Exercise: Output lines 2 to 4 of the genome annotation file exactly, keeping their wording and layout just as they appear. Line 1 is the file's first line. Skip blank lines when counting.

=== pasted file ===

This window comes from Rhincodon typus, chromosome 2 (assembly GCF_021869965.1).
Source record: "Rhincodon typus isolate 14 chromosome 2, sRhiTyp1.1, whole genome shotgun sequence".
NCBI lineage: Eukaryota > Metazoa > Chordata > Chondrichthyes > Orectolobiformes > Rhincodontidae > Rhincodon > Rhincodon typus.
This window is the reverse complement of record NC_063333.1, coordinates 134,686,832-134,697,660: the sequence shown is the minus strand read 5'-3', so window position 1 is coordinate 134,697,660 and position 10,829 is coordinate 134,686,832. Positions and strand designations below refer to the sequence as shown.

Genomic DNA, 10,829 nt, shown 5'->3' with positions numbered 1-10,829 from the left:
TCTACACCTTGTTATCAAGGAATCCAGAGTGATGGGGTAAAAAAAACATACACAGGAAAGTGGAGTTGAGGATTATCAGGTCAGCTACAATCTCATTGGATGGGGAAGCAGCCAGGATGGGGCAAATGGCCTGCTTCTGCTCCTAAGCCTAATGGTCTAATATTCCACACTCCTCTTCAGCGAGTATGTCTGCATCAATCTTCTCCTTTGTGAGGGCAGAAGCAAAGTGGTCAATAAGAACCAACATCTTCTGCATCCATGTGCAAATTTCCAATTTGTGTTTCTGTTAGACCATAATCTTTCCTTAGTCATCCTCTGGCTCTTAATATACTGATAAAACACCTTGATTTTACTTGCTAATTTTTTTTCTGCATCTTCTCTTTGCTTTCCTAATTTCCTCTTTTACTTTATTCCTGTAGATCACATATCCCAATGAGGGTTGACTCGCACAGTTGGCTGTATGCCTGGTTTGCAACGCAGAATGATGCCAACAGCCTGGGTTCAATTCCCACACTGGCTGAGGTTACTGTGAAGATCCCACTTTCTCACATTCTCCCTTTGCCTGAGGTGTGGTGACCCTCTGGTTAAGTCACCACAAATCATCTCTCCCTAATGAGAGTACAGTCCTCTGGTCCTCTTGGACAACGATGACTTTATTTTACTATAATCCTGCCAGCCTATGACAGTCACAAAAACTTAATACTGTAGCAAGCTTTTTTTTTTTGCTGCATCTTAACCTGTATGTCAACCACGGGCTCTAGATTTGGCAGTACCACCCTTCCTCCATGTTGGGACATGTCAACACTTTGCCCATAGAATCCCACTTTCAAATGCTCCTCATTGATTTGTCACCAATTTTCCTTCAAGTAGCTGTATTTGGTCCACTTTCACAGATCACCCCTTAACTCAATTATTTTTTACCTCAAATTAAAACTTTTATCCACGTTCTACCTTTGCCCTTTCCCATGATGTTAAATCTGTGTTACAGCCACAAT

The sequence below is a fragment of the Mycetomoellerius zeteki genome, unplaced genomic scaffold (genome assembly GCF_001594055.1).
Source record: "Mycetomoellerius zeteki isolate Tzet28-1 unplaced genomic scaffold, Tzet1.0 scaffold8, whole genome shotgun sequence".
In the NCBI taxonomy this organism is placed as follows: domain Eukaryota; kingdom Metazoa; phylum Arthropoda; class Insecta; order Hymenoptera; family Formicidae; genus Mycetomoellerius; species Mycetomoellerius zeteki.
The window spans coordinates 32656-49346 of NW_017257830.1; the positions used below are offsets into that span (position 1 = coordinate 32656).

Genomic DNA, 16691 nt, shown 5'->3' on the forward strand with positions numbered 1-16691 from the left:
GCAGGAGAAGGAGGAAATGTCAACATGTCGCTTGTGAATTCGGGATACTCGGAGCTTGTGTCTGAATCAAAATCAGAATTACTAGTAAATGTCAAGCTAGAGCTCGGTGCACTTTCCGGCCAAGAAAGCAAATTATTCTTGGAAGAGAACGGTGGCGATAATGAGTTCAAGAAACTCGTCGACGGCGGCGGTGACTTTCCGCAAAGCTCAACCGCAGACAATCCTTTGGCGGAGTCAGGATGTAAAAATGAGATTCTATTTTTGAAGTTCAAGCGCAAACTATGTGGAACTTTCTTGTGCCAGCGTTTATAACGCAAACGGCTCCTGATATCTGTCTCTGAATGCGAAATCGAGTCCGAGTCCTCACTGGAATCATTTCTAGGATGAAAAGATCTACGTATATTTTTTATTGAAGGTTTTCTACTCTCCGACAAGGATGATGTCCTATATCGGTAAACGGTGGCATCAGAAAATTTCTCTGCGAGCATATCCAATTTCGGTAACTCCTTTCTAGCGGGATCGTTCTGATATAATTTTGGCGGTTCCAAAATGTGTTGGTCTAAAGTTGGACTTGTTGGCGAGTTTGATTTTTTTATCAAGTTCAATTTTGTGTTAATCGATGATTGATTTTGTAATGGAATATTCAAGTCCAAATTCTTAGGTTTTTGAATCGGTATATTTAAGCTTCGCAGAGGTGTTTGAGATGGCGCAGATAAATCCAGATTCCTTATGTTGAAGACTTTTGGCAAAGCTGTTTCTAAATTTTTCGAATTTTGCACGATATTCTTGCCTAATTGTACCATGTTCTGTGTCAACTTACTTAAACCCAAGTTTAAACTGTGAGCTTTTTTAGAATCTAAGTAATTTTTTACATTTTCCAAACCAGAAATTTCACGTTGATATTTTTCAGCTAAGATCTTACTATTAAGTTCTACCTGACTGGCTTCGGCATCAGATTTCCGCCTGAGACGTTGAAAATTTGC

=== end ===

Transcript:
Source record: "Rhincodon typus isolate 14 chromosome 2, sRhiTyp1.1, whole genome shotgun sequence".
NCBI lineage: Eukaryota > Metazoa > Chordata > Chondrichthyes > Orectolobiformes > Rhincodontidae > Rhincodon > Rhincodon typus.
This window is the reverse complement of record NC_063333.1, coordinates 134,686,832-134,697,660: the sequence shown is the minus strand read 5'-3', so window position 1 is coordinate 134,697,660 and position 10,829 is coordinate 134,686,832. Positions and strand designations below refer to the sequence as shown.